First Selectman Calls for New Committee of Architects To Recommend Future Projects at Waveny House


New Canaan’s highest elected official said Tuesday that he would like to appoint a new committee of architects to set a strategy for capital improvements at Waveny House.

A project to introduce air-conditioning at Waveny, for example, and overhaul its HVAC system, would cost $2.5 million, according to First Selectman Kevin Moynihan.

“Do we want to do that?” Moynihan said during a regular meeting of the Board of Selectmen, held at Town Hall. “We would look to this committee to recommend what would be the strategy. So we would not be planning to do an $8 million or $10 million or $12 million renovation of Waveny House. But now that we have secured the perimeter of the building, we need to take next the steps and that will only be determined to after the committee makes recommendations.”

The comments came during the selectmen’s review of a draft Five-Year Capital Plan (available here).

Selectman Kit Devereaux noted that the Plan calls for $1.5 million annually in capital funding for Waveny House for four years starting in fiscal year 2020. 

“There are things in the Five-Year Capital Plan that I would be very concerned about, so by approving this—for instance, $6 million toward Waveny is more than I would like to se go there,” Devereaux said. “So by voting for this, what does that imply?”

New Canaan CFO Sandra Dennies replied that the selectmen’s approval “is a recognition of the projections by town departments and it clearly has no budgetary implications until you come to budget time.”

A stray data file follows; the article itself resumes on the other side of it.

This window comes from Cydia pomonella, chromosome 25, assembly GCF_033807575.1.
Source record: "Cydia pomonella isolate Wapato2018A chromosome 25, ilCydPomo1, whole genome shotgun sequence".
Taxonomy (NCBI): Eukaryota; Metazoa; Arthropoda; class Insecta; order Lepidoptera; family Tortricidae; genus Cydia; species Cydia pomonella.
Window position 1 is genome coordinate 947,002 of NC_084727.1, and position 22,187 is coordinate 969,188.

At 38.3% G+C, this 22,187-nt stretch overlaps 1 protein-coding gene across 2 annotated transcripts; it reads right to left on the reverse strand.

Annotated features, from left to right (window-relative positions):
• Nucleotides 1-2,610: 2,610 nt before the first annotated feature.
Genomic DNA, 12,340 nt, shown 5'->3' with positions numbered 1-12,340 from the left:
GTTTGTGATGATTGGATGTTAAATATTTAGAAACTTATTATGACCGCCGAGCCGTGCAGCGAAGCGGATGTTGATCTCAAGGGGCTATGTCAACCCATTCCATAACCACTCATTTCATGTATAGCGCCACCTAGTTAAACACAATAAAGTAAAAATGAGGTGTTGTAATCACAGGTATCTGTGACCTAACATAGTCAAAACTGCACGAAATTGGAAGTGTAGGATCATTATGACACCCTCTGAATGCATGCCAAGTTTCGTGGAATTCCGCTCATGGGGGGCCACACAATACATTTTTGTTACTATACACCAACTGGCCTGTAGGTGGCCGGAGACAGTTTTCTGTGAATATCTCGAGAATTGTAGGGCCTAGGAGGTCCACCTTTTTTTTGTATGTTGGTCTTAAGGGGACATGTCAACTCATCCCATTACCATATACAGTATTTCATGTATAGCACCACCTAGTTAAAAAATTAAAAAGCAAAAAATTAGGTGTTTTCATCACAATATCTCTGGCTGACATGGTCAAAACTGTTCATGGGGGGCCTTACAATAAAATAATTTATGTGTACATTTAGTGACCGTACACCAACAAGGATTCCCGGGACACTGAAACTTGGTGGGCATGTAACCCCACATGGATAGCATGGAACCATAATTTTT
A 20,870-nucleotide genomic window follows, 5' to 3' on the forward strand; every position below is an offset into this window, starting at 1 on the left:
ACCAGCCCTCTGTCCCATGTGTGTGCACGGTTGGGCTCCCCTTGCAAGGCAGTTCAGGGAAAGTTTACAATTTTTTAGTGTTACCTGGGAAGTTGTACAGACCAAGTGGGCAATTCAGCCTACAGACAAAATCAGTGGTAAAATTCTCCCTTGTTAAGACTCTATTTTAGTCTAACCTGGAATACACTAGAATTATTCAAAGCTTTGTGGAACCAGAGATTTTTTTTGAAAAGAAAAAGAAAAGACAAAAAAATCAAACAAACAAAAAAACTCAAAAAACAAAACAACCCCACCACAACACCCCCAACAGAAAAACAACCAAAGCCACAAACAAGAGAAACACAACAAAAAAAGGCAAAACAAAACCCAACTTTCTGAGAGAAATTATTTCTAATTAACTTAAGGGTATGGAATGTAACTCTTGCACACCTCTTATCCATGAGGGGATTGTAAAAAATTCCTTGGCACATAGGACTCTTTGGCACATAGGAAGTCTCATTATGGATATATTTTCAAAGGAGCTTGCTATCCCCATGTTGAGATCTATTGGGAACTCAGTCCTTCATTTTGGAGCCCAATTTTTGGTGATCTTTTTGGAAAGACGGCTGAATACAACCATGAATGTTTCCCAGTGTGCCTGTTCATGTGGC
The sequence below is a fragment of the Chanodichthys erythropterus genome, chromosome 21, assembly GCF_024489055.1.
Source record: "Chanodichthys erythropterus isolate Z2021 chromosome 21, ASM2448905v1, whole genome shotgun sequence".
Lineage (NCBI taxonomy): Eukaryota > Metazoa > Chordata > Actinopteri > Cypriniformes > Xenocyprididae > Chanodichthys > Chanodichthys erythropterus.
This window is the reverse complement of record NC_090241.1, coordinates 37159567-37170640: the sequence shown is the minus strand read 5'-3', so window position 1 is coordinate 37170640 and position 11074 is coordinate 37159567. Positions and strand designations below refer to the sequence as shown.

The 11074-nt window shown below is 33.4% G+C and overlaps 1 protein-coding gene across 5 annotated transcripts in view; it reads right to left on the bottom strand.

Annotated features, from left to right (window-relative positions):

Moynihan described the $6 million in earmarks for Waveny House as a “plug figure.”

Ultimately, Moynihan, Devereaux and Selectman Nick Williams voted 3-0 in favor of the Plan, though Devereaux made a point saying, “I will go on record with saying that I am definitely not in agreement with some of the stuff in there.”

Moynihan noted that a new software system that tracks the lifecycles of town-owned buildings, providing a snapshot of capital needs and attendant costs, reported a “very large number for Waveny House.”

Williams said that Devereaux made a good point and described the Five-Year Capital Plan as a “snapshot” of the “reasonable desires” of town department heads regarding capital needs. Ultimately, priorities are set and projects funded or deferred during the budget season, the selectmen and Dennies said.

Moynihan noted that at times, funding for large-scale projects such as the $18.6 million expansion and renovation at Saxe Middle School have been made as special appropriations ratter than built into capital budgets. 

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